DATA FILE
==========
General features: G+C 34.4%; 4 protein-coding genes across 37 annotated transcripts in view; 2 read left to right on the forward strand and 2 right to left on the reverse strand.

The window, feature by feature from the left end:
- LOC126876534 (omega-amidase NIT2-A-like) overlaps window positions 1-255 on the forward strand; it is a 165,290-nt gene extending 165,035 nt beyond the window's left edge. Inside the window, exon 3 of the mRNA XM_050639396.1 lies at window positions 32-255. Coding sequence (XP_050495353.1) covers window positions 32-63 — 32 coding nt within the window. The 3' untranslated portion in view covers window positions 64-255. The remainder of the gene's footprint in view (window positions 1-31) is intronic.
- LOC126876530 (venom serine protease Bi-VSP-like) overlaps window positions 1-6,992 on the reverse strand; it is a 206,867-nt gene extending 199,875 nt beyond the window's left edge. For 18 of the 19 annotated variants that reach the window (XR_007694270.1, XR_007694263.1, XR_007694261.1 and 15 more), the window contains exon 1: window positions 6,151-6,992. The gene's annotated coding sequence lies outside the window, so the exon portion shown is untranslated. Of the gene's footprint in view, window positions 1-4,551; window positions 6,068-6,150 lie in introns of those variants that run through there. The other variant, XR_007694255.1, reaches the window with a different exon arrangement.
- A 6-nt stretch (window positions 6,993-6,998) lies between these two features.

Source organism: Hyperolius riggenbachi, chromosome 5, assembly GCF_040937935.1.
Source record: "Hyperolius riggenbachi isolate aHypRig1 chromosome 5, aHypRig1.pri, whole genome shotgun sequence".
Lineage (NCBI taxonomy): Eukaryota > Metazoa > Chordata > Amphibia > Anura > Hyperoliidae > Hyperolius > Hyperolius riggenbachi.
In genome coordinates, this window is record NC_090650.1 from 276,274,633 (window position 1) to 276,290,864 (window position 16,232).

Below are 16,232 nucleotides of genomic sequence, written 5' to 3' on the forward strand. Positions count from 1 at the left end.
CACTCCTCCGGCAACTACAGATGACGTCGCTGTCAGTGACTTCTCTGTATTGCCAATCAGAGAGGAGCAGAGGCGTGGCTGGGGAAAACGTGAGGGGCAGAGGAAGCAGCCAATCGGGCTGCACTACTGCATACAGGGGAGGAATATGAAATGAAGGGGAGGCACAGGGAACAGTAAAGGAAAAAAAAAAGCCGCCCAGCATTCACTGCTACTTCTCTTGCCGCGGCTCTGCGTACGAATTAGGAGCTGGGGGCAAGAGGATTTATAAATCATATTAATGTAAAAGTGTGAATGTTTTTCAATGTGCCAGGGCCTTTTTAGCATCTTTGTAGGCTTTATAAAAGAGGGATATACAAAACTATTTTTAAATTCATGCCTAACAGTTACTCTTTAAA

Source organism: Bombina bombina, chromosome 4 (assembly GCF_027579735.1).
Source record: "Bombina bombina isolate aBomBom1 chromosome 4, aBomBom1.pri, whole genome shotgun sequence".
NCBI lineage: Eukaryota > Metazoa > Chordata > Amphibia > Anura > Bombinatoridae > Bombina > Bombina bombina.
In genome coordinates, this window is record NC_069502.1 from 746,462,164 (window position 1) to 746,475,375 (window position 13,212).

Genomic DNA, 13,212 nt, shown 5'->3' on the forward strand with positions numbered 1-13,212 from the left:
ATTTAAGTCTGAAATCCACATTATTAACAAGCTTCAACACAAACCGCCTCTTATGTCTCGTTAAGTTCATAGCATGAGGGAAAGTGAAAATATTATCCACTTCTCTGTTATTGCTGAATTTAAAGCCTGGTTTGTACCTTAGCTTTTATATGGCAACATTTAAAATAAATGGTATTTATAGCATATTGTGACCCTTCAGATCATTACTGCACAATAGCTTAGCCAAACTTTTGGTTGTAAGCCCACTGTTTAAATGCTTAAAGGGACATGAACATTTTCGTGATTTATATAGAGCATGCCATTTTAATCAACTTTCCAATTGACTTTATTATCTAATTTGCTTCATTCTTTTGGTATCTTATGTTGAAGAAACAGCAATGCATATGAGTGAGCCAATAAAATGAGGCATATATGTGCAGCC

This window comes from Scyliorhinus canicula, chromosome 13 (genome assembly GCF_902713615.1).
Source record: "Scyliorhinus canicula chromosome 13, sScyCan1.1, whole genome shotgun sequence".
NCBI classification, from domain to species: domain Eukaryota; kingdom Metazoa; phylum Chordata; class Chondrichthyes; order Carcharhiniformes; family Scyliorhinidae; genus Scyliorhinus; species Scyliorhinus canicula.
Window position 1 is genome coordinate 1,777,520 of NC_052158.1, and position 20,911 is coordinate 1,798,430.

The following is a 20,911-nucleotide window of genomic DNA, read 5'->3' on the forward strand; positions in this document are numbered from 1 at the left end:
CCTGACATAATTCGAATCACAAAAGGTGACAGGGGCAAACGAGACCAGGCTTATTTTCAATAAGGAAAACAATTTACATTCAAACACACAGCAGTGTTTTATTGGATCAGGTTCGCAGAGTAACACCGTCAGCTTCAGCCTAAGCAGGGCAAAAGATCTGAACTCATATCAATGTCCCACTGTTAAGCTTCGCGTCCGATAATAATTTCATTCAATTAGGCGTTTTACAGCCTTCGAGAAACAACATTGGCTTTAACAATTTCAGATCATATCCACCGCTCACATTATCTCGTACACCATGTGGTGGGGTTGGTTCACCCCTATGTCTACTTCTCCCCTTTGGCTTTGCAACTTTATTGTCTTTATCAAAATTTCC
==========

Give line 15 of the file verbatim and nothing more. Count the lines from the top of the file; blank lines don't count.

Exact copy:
In genome coordinates, this window is record NC_069502.1 from 746,462,164 (window position 1) to 746,475,375 (window position 13,212).